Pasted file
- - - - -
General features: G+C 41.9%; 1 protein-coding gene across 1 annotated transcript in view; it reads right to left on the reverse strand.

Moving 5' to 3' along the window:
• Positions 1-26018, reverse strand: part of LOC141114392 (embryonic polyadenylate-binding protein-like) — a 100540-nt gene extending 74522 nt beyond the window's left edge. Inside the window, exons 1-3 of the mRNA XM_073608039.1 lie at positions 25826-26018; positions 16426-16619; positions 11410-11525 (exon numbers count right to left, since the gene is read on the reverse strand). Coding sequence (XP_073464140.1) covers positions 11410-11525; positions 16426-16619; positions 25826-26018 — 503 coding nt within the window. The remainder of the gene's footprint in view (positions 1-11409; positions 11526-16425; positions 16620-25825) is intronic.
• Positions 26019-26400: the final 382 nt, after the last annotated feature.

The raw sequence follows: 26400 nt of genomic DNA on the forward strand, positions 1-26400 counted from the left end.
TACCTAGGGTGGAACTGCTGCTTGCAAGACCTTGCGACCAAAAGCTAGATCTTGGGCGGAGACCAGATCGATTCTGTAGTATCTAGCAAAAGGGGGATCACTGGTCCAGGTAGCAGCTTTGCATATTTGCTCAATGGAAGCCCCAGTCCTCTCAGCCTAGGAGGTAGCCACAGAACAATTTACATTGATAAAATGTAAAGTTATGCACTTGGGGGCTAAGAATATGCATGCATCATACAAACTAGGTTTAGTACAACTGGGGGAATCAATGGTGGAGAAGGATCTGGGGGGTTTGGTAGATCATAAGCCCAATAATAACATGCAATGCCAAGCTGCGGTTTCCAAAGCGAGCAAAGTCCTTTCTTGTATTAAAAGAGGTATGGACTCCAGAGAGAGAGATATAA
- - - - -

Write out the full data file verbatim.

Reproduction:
General features: G+C 41.9%; 1 protein-coding gene across 1 annotated transcript in view; it reads right to left on the reverse strand.

Moving 5' to 3' along the window:
• Positions 1-26018, reverse strand: part of LOC141114392 (embryonic polyadenylate-binding protein-like) — a 100540-nt gene extending 74522 nt beyond the window's left edge. Inside the window, exons 1-3 of the mRNA XM_073608039.1 lie at positions 25826-26018; positions 16426-16619; positions 11410-11525 (exon numbers count right to left, since the gene is read on the reverse strand). Coding sequence (XP_073464140.1) covers positions 11410-11525; positions 16426-16619; positions 25826-26018 — 503 coding nt within the window. The remainder of the gene's footprint in view (positions 1-11409; positions 11526-16425; positions 16620-25825) is intronic.
• Positions 26019-26400: the final 382 nt, after the last annotated feature.

The raw sequence follows: 26400 nt of genomic DNA on the forward strand, positions 1-26400 counted from the left end.
TACCTAGGGTGGAACTGCTGCTTGCAAGACCTTGCGACCAAAAGCTAGATCTTGGGCGGAGACCAGATCGATTCTGTAGTATCTAGCAAAAGGGGGATCACTGGTCCAGGTAGCAGCTTTGCATATTTGCTCAATGGAAGCCCCAGTCCTCTCAGCCTAGGAGGTAGCCACAGAACAATTTACATTGATAAAATGTAAAGTTATGCACTTGGGGGCTAAGAATATGCATGCATCATACAAACTAGGTTTAGTACAACTGGGGGAATCAATGGTGGAGAAGGATCTGGGGGGTTTGGTAGATCATAAGCCCAATAATAACATGCAATGCCAAGCTGCGGTTTCCAAAGCGAGCAAAGTCCTTTCTTGTATTAAAAGAGGTATGGACTCCAGAGAGAGAGATATAA